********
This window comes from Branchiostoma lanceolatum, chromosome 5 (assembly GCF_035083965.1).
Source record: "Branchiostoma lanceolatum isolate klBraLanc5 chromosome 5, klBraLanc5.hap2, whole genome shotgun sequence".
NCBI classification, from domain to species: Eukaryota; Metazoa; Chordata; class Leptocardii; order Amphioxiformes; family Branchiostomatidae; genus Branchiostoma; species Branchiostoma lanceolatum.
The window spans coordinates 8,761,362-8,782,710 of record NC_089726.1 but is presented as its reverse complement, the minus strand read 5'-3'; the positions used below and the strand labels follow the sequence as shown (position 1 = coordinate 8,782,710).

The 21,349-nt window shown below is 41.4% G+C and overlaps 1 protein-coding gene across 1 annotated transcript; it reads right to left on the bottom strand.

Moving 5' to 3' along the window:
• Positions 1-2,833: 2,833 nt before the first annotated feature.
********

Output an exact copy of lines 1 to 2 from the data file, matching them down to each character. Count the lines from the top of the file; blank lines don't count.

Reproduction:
This window comes from Branchiostoma lanceolatum, chromosome 5 (assembly GCF_035083965.1).
Source record: "Branchiostoma lanceolatum isolate klBraLanc5 chromosome 5, klBraLanc5.hap2, whole genome shotgun sequence".